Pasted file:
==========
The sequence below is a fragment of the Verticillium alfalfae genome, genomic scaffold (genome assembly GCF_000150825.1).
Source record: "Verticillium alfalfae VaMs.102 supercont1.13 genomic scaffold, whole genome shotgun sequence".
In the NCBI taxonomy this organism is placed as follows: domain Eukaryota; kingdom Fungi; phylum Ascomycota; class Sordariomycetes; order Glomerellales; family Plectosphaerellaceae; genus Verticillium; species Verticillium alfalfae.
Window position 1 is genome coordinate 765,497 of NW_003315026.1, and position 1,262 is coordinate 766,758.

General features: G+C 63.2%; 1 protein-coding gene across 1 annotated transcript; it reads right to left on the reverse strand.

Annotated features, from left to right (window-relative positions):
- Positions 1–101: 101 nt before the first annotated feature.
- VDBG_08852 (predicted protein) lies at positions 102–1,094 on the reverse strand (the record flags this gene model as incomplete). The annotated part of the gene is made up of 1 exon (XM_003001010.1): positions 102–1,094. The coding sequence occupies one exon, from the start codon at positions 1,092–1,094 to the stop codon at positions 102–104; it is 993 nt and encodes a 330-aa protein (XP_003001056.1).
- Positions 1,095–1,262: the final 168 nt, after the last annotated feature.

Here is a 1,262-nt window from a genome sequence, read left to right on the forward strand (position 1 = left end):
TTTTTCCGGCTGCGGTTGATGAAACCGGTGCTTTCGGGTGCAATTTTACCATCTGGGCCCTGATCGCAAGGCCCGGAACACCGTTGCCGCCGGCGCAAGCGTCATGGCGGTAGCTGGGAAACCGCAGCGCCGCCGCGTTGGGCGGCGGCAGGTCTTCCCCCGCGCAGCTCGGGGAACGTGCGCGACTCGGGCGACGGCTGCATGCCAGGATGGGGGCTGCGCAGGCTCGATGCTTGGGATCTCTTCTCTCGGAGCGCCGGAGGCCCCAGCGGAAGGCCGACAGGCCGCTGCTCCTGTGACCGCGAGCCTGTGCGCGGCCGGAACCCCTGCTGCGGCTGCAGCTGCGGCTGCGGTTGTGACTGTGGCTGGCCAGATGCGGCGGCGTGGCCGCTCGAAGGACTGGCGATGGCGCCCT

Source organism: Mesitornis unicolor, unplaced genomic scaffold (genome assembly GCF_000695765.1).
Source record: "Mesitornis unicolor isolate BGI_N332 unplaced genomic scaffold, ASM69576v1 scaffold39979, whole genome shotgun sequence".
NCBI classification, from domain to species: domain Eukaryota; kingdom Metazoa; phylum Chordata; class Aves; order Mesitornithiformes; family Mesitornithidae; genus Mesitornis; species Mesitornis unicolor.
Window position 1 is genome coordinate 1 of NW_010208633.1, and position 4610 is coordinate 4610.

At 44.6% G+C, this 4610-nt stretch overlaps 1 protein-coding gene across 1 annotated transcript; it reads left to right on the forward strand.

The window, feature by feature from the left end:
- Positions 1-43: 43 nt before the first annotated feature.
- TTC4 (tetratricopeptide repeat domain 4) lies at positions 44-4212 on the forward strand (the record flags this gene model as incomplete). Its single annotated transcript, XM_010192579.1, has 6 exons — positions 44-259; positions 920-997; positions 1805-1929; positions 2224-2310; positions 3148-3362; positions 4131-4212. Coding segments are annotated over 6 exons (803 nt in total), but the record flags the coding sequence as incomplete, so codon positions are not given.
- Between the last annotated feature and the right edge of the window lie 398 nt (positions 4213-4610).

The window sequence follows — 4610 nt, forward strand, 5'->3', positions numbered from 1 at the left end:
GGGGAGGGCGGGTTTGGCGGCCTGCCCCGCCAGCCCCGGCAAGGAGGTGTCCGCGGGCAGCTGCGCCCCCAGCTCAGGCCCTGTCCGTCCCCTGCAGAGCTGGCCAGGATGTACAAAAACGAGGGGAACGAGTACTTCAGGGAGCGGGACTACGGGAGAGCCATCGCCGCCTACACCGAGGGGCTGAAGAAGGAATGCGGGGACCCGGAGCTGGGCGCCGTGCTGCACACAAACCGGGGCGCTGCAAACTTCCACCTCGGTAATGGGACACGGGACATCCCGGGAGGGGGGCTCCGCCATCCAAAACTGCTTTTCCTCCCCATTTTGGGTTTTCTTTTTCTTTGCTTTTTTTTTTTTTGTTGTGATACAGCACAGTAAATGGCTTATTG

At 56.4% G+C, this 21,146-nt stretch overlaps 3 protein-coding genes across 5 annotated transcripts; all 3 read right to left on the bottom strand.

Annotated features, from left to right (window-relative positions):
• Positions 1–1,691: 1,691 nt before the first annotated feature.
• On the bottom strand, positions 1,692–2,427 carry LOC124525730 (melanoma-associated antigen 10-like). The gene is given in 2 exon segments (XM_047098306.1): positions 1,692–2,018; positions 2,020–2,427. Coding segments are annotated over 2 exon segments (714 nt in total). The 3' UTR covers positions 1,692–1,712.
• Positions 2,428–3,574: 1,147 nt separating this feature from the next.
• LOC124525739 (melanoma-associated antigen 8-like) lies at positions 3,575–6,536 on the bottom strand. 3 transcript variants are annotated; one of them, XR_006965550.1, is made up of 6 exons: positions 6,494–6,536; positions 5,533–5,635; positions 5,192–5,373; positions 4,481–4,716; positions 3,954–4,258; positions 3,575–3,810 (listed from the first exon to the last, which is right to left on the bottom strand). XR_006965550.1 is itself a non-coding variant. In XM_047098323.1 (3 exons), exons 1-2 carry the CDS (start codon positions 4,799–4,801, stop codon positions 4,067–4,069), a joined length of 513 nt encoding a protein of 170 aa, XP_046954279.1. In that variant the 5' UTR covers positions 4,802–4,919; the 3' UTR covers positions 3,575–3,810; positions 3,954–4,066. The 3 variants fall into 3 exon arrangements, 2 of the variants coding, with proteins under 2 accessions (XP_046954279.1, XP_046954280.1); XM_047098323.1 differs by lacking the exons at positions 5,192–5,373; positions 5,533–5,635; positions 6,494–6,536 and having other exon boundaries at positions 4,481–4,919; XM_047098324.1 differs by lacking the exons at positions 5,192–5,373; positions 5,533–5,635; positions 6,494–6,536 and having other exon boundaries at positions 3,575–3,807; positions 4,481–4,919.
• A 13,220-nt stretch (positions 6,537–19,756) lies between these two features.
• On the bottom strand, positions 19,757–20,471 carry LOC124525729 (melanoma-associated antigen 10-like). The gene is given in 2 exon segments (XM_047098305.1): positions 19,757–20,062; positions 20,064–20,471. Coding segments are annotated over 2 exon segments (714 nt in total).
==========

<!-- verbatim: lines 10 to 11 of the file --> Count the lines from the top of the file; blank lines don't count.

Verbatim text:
Here is a 1,262-nt window from a genome sequence, read left to right on the forward strand (position 1 = left end):
TTTTTCCGGCTGCGGTTGATGAAACCGGTGCTTTCGGGTGCAATTTTACCATCTGGGCCCTGATCGCAAGGCCCGGAACACCGTTGCCGCCGGCGCAAGCGTCATGGCGGTAGCTGGGAAACCGCAGCGCCGCCGCGTTGGGCGGCGGCAGGTCTTCCCCCGCGCAGCTCGGGGAACGTGCGCGACTCGGGCGACGGCTGCATGCCAGGATGGGGGCTGCGCAGGCTCGATGCTTGGGATCTCTTCTCTCGGAGCGCCGGAGGCCCCAGCGGAAGGCCGACAGGCCGCTGCTCCTGTGACCGCGAGCCTGTGCGCGGCCGGAACCCCTGCTGCGGCTGCAGCTGCGGCTGCGGTTGTGACTGTGGCTGGCCAGATGCGGCGGCGTGGCCGCTCGAAGGACTGGCGATGGCGCCCT